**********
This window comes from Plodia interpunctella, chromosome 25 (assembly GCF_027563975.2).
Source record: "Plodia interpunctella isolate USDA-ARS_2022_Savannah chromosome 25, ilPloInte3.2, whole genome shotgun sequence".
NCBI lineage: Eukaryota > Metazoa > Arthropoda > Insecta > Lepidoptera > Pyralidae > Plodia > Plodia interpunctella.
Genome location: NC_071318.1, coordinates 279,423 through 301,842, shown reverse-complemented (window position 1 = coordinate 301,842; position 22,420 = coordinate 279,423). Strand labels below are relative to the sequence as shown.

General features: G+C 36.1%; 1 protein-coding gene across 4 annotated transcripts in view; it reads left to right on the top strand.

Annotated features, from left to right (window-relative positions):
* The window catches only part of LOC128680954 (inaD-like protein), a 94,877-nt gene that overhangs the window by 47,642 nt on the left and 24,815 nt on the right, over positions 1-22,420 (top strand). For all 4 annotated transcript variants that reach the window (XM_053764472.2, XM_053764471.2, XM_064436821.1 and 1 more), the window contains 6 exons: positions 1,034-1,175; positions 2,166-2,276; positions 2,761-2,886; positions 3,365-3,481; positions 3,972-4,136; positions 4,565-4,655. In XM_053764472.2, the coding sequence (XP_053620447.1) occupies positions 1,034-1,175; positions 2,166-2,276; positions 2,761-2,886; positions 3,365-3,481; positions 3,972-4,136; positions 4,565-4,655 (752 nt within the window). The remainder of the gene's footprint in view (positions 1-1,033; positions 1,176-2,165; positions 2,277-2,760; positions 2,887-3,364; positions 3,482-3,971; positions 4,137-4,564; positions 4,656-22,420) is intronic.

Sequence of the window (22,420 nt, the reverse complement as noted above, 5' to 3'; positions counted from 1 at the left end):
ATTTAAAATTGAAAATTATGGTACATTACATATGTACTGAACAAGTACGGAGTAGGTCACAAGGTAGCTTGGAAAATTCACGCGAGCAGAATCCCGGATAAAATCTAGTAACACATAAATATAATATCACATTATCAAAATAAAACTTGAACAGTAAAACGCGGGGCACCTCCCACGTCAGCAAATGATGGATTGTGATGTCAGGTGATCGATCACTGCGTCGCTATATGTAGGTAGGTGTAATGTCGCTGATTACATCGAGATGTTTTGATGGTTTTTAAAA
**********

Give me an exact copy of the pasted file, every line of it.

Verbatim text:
This window comes from Plodia interpunctella, chromosome 25 (assembly GCF_027563975.2).
Source record: "Plodia interpunctella isolate USDA-ARS_2022_Savannah chromosome 25, ilPloInte3.2, whole genome shotgun sequence".
NCBI lineage: Eukaryota > Metazoa > Arthropoda > Insecta > Lepidoptera > Pyralidae > Plodia > Plodia interpunctella.
Genome location: NC_071318.1, coordinates 279,423 through 301,842, shown reverse-complemented (window position 1 = coordinate 301,842; position 22,420 = coordinate 279,423). Strand labels below are relative to the sequence as shown.

General features: G+C 36.1%; 1 protein-coding gene across 4 annotated transcripts in view; it reads left to right on the top strand.

Annotated features, from left to right (window-relative positions):
* The window catches only part of LOC128680954 (inaD-like protein), a 94,877-nt gene that overhangs the window by 47,642 nt on the left and 24,815 nt on the right, over positions 1-22,420 (top strand). For all 4 annotated transcript variants that reach the window (XM_053764472.2, XM_053764471.2, XM_064436821.1 and 1 more), the window contains 6 exons: positions 1,034-1,175; positions 2,166-2,276; positions 2,761-2,886; positions 3,365-3,481; positions 3,972-4,136; positions 4,565-4,655. In XM_053764472.2, the coding sequence (XP_053620447.1) occupies positions 1,034-1,175; positions 2,166-2,276; positions 2,761-2,886; positions 3,365-3,481; positions 3,972-4,136; positions 4,565-4,655 (752 nt within the window). The remainder of the gene's footprint in view (positions 1-1,033; positions 1,176-2,165; positions 2,277-2,760; positions 2,887-3,364; positions 3,482-3,971; positions 4,137-4,564; positions 4,656-22,420) is intronic.

Sequence of the window (22,420 nt, the reverse complement as noted above, 5' to 3'; positions counted from 1 at the left end):
ATTTAAAATTGAAAATTATGGTACATTACATATGTACTGAACAAGTACGGAGTAGGTCACAAGGTAGCTTGGAAAATTCACGCGAGCAGAATCCCGGATAAAATCTAGTAACACATAAATATAATATCACATTATCAAAATAAAACTTGAACAGTAAAACGCGGGGCACCTCCCACGTCAGCAAATGATGGATTGTGATGTCAGGTGATCGATCACTGCGTCGCTATATGTAGGTAGGTGTAATGTCGCTGATTACATCGAGATGTTTTGATGGTTTTTAAAA